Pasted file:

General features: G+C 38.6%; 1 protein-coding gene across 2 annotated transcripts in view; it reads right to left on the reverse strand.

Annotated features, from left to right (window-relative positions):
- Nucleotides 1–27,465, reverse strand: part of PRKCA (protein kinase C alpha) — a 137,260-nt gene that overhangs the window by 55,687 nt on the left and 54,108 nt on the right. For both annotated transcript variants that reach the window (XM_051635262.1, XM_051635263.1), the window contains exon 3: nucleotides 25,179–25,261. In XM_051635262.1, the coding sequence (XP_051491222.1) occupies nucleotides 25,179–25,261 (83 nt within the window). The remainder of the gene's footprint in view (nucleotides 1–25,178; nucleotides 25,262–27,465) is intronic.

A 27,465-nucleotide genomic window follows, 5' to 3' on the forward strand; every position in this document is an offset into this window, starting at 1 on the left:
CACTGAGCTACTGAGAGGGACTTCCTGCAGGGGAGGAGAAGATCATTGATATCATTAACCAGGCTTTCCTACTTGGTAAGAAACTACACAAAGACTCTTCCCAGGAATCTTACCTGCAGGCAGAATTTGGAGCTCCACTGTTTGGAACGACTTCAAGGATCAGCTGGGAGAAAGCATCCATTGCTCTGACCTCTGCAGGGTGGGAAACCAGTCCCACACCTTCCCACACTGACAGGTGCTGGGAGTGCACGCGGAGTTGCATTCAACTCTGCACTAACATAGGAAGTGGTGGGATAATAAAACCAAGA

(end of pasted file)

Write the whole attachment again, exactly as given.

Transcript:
General features: G+C 38.6%; 1 protein-coding gene across 2 annotated transcripts in view; it reads right to left on the reverse strand.

Annotated features, from left to right (window-relative positions):
- Nucleotides 1–27,465, reverse strand: part of PRKCA (protein kinase C alpha) — a 137,260-nt gene that overhangs the window by 55,687 nt on the left and 54,108 nt on the right. For both annotated transcript variants that reach the window (XM_051635262.1, XM_051635263.1), the window contains exon 3: nucleotides 25,179–25,261. In XM_051635262.1, the coding sequence (XP_051491222.1) occupies nucleotides 25,179–25,261 (83 nt within the window). The remainder of the gene's footprint in view (nucleotides 1–25,178; nucleotides 25,262–27,465) is intronic.

A 27,465-nucleotide genomic window follows, 5' to 3' on the forward strand; every position in this document is an offset into this window, starting at 1 on the left:
CACTGAGCTACTGAGAGGGACTTCCTGCAGGGGAGGAGAAGATCATTGATATCATTAACCAGGCTTTCCTACTTGGTAAGAAACTACACAAAGACTCTTCCCAGGAATCTTACCTGCAGGCAGAATTTGGAGCTCCACTGTTTGGAACGACTTCAAGGATCAGCTGGGAGAAAGCATCCATTGCTCTGACCTCTGCAGGGTGGGAAACCAGTCCCACACCTTCCCACACTGACAGGTGCTGGGAGTGCACGCGGAGTTGCATTCAACTCTGCACTAACATAGGAAGTGGTGGGATAATAAAACCAAGA